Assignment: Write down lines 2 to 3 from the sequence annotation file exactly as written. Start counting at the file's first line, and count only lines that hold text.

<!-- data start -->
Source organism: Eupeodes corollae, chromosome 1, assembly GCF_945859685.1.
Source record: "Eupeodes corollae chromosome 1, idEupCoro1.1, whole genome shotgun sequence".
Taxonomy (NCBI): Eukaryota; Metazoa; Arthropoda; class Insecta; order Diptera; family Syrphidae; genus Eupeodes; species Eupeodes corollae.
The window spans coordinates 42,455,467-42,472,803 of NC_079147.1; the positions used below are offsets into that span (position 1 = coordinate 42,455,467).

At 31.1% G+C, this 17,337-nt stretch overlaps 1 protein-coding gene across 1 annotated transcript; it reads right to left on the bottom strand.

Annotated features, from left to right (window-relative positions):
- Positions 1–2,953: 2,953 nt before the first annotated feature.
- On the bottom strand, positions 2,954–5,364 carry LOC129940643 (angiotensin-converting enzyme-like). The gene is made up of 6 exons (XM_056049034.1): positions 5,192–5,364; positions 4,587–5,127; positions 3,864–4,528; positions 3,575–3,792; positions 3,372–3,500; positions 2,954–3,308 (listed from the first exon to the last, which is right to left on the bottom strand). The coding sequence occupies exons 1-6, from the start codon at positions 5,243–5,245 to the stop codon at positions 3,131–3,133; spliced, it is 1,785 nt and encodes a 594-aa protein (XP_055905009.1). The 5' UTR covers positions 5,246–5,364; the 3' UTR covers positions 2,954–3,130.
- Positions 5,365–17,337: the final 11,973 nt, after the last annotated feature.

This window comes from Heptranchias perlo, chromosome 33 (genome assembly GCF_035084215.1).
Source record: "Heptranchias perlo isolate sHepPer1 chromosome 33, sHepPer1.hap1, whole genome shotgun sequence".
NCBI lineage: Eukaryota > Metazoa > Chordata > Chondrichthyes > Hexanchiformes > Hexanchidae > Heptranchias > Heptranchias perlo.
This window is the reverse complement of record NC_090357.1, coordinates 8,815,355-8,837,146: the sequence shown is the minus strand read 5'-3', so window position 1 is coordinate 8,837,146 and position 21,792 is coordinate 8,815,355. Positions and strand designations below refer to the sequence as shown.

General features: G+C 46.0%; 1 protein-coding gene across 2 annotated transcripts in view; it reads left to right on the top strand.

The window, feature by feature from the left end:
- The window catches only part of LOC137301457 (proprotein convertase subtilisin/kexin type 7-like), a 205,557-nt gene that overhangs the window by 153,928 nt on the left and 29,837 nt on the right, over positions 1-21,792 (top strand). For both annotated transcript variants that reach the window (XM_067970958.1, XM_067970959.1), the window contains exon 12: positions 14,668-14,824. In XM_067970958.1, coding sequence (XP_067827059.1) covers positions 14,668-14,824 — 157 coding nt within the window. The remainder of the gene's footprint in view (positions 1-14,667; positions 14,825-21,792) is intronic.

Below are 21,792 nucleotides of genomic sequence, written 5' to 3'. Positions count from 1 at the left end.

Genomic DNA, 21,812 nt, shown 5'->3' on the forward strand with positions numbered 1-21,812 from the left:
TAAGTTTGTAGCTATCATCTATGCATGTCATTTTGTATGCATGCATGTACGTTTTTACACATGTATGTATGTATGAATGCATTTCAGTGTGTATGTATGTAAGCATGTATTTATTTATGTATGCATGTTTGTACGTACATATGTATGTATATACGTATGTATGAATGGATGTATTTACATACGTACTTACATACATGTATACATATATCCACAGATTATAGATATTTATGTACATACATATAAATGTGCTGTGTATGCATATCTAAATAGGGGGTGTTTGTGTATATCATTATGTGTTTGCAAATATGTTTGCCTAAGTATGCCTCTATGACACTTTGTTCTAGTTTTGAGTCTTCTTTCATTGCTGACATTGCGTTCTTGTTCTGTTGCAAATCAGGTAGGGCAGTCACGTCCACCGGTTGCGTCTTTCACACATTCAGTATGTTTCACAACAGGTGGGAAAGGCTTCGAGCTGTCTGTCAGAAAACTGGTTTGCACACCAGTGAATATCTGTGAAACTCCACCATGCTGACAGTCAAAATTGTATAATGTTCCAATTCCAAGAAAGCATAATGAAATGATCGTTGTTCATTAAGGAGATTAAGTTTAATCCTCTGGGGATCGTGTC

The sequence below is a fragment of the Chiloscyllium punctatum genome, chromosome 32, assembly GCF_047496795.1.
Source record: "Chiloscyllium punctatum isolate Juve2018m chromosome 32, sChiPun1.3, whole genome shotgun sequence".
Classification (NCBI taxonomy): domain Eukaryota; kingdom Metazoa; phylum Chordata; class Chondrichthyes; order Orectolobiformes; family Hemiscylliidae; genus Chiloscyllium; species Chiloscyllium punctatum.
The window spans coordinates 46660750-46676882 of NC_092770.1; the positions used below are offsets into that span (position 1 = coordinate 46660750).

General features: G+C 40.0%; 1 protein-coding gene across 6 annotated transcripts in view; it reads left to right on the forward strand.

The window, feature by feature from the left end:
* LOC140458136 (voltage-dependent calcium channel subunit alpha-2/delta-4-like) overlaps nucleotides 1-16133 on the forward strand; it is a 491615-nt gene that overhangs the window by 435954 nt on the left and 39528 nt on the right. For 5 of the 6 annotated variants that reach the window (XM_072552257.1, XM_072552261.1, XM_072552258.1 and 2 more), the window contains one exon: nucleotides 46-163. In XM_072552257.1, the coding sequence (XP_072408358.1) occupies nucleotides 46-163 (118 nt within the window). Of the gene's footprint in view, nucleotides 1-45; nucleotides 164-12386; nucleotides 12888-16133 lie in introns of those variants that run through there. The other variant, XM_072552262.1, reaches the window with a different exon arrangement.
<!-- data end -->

Source record: "Eupeodes corollae chromosome 1, idEupCoro1.1, whole genome shotgun sequence".
Taxonomy (NCBI): Eukaryota; Metazoa; Arthropoda; class Insecta; order Diptera; family Syrphidae; genus Eupeodes; species Eupeodes corollae.